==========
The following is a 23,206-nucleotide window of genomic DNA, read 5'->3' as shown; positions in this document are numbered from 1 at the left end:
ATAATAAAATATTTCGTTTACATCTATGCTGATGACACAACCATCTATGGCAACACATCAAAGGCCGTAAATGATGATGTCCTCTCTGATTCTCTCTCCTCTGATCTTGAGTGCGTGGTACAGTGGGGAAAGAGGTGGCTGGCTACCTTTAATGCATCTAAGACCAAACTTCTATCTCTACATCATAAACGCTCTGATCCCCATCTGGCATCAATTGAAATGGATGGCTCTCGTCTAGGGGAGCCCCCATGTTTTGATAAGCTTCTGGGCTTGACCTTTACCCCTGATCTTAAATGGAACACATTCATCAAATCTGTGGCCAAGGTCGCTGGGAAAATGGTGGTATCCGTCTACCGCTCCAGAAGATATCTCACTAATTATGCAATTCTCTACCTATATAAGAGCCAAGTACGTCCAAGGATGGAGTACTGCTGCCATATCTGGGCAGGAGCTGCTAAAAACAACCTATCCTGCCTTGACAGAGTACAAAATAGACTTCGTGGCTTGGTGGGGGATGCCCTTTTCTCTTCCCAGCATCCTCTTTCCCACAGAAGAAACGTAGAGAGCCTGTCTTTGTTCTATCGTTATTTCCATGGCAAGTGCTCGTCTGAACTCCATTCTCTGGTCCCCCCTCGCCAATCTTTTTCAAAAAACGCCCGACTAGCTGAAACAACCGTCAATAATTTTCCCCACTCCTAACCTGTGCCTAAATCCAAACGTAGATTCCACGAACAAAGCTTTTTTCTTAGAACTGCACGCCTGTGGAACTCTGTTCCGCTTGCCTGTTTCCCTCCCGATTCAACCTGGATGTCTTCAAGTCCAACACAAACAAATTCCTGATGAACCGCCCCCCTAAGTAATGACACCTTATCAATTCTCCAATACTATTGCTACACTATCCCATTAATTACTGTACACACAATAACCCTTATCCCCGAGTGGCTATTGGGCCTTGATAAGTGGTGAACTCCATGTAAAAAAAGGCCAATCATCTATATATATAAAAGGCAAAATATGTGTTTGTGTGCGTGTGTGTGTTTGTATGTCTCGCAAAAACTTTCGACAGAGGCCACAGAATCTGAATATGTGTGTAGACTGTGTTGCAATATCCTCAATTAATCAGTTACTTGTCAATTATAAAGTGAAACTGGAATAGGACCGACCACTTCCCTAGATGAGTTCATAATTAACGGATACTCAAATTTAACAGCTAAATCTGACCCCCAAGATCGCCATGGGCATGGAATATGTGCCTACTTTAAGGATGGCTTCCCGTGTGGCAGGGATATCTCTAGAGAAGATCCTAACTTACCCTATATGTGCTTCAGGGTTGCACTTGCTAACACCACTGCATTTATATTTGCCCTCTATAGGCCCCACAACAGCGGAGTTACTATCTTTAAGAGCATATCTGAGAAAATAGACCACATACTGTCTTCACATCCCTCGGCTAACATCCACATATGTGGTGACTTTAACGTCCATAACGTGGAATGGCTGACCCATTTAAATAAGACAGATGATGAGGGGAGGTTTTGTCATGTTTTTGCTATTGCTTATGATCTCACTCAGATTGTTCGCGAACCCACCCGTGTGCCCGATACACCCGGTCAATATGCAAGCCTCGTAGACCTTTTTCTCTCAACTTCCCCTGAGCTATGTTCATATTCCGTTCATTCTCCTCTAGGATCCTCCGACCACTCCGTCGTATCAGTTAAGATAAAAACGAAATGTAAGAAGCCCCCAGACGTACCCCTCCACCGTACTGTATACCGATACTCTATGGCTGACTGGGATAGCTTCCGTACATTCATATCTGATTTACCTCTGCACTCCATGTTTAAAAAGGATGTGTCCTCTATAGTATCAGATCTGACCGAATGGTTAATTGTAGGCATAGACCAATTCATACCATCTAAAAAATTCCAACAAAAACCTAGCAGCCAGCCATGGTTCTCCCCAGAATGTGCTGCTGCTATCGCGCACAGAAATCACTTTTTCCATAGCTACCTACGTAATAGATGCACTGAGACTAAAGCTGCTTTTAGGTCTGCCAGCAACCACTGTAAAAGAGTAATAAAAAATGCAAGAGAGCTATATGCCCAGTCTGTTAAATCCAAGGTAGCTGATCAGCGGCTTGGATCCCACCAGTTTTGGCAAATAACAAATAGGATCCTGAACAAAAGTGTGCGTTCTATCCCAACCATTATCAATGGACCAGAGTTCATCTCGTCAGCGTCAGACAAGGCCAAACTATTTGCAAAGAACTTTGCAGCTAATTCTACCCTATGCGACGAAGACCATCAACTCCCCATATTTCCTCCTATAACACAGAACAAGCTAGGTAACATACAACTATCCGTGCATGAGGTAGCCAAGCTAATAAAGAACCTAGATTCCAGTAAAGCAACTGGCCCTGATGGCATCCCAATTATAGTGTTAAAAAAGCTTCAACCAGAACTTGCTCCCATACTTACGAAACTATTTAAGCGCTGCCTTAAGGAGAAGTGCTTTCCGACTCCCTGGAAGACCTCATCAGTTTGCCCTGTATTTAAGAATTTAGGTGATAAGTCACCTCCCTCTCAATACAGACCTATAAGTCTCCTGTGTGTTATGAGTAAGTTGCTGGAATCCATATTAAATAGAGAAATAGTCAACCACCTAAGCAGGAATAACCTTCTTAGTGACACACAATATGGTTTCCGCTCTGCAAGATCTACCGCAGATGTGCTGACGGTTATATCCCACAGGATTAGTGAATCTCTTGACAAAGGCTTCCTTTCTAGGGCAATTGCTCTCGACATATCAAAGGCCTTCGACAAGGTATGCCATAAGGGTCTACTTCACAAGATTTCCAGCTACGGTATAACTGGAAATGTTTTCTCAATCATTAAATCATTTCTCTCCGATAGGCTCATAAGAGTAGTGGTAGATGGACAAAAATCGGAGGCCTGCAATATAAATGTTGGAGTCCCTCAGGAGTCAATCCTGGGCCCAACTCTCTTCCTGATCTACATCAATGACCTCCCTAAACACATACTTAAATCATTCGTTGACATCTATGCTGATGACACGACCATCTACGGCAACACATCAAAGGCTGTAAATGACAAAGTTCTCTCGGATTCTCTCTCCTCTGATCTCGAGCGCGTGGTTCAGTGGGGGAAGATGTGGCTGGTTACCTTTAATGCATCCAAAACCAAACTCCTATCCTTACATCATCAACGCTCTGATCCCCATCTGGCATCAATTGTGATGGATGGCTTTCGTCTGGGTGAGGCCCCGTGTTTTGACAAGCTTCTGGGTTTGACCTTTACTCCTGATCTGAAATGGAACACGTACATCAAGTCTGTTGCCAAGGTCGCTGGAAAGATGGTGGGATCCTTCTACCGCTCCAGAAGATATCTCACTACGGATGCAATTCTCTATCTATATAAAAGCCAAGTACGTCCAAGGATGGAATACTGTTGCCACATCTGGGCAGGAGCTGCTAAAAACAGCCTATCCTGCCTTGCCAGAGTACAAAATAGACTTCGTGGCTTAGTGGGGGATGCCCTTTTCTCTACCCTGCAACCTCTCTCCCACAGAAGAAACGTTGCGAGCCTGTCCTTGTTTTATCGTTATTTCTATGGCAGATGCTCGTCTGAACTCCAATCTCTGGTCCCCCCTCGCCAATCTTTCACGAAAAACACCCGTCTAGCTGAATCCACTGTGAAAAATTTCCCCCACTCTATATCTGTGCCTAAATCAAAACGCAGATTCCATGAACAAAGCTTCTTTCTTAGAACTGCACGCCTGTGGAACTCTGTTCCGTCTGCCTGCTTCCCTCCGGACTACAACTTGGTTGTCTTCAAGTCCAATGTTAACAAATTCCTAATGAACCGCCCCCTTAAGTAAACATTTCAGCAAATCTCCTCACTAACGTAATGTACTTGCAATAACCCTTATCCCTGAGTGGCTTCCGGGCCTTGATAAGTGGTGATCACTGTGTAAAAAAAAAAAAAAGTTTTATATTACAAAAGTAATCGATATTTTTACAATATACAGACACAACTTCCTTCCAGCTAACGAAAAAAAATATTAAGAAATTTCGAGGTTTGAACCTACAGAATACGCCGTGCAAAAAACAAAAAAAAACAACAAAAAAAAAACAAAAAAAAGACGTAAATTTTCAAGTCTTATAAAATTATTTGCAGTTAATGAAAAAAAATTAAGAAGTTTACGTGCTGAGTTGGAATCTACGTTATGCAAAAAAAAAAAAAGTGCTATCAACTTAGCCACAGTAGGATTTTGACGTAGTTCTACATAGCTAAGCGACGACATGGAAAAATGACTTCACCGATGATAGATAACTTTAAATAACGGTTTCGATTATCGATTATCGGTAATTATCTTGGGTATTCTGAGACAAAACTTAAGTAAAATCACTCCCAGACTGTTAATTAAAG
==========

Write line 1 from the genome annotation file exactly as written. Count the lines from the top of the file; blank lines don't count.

The following is a 23,206-nucleotide window of genomic DNA, read 5'->3' as shown; positions in this document are numbered from 1 at the left end: